WASHINGTON, Sept. 8 (Yohap) -- The ballistic missiles that North Korea test-fired earlier this week are believed to be a longer-range version of the Scud missile, not the medium-range Rodong missile as determined by South Korea, a U.S. expert said Thursday.
Jeffrey Lewis, a North Korea missile expert at the Center for Nonproliferation Studies, told the Diplomat magazine that based on analysis of pictures released by the North, he believes that they are the Scud-ER (extended range) missiles.
Lewis was quoted as saying that according to the images, the launchers use a slightly larger cradle, but appear to otherwise be the same kind that Pyongyang uses for other missile launches.
The Scud-ER is a variation on the Scud-C with an elongated fuselage to store additional fuel. The missile is believed to be capable of flying about 1,000 kilometers with a 500 kilogram payload, the report said.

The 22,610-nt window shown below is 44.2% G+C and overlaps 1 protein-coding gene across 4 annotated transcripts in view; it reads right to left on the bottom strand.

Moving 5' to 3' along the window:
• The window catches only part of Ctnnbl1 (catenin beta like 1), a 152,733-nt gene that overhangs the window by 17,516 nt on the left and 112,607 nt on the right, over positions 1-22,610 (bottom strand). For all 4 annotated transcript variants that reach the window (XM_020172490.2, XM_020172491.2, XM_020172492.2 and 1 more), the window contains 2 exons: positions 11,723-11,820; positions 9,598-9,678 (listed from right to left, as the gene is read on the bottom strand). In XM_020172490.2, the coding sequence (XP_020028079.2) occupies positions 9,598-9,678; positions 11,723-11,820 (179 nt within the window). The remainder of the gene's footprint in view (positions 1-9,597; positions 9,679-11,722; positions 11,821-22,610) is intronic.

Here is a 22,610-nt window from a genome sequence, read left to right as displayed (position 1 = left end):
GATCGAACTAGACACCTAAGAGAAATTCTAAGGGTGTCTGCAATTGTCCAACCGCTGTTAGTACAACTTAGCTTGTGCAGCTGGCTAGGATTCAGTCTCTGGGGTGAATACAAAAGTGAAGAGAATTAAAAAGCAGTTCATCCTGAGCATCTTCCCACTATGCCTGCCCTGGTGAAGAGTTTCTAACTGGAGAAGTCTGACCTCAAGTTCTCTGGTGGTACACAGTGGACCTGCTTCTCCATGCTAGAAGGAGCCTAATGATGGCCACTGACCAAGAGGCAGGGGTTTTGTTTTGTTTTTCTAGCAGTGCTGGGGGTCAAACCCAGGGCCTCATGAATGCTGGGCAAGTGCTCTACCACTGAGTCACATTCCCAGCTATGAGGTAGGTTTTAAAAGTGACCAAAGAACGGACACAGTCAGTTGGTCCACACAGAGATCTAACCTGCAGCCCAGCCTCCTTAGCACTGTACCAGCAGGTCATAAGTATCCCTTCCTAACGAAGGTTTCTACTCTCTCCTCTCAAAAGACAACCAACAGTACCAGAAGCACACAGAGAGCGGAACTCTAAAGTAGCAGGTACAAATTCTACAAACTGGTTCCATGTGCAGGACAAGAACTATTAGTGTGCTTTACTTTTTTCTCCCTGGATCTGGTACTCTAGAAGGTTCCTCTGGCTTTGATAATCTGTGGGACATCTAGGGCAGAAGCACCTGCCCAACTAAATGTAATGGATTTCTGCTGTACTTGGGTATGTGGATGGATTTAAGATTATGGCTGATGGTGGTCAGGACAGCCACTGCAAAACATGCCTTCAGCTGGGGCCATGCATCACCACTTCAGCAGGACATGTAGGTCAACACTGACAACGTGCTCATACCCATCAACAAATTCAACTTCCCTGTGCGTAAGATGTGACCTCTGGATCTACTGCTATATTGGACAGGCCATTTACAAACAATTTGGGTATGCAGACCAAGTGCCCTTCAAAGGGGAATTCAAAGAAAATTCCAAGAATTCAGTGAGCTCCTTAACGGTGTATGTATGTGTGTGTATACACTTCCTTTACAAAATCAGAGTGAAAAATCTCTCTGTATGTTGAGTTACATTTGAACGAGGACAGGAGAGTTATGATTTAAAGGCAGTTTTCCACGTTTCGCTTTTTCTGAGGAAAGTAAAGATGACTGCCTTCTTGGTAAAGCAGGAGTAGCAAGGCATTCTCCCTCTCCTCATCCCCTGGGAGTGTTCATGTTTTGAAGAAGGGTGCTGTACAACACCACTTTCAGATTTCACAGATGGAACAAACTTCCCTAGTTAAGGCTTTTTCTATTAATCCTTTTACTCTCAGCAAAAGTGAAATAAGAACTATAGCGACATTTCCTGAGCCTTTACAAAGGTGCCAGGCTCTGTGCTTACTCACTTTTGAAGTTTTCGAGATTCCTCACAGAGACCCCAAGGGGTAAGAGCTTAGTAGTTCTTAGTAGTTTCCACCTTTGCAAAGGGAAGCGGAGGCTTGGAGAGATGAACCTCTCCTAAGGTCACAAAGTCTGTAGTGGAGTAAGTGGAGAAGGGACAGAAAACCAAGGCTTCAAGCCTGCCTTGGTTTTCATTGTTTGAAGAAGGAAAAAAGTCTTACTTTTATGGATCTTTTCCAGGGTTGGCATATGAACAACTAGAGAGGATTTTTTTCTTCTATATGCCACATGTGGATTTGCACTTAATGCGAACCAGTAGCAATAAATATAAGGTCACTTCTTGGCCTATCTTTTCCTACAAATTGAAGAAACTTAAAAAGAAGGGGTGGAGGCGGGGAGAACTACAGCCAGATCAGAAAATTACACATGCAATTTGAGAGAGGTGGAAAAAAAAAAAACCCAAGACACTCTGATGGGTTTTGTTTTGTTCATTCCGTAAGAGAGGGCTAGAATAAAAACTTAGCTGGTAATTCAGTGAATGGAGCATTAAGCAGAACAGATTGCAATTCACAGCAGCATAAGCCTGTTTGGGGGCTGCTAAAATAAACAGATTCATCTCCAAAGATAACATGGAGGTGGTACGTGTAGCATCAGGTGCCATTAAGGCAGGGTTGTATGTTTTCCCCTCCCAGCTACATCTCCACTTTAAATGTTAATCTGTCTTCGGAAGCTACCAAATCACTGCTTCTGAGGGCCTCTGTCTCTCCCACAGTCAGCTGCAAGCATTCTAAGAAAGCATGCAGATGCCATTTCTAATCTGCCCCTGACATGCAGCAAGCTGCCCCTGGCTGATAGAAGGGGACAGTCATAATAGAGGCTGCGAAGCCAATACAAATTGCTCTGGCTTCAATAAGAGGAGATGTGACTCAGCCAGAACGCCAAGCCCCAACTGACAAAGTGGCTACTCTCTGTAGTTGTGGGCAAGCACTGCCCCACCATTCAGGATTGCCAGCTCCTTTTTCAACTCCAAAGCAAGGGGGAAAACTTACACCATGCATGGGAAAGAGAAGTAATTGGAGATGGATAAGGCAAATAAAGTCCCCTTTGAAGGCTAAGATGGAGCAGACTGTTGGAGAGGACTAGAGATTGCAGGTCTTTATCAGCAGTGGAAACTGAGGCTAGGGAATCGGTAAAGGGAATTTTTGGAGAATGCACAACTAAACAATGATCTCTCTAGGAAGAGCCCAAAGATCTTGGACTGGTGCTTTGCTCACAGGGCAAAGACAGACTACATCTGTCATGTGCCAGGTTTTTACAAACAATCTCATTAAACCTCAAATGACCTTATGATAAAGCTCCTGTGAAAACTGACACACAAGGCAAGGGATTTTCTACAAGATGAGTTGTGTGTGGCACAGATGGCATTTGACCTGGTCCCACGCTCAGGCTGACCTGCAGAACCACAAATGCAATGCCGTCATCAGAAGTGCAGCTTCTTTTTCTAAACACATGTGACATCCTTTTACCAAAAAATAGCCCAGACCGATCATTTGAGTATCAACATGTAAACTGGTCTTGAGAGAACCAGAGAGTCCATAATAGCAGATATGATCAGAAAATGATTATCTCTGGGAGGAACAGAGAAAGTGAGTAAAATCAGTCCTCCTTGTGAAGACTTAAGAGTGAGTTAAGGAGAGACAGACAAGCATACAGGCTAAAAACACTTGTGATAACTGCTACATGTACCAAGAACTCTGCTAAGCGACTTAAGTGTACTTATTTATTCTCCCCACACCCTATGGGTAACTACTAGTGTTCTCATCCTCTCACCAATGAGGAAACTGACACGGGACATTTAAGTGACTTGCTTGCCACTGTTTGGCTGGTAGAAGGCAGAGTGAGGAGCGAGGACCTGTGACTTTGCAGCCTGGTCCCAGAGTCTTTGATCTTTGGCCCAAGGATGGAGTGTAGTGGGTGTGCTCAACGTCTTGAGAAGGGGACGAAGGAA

After Monday's launches, South Korea's Joint Chiefs of Staff said that the North fired three Rodong medium-range missiles off its east coast and the missiles flew about 1,000 km and landed in waters some 400 km inside Japan's air defense identification zone.
The U.S. Strategic Command said that two of the three missiles were "presumed to be intermediate range ballistic missiles" and the type of the other missile was still being assessed.
The command did not further specify whether the intermediate-range missiles were Rodong as assessed by South Korea's military, or the longer-range Musudan missile, which is believed to be capable of reaching the U.S. territory of Guam.
Melissa Hanham, another expert at CNS, also told the Diplomat that the latest launches suggest the North is likely eager to emphasize its capability to saturate any allied missile defense capability with its existing missiles, as the U.S. and South Korea are working to deploy the THAAD missile defense system.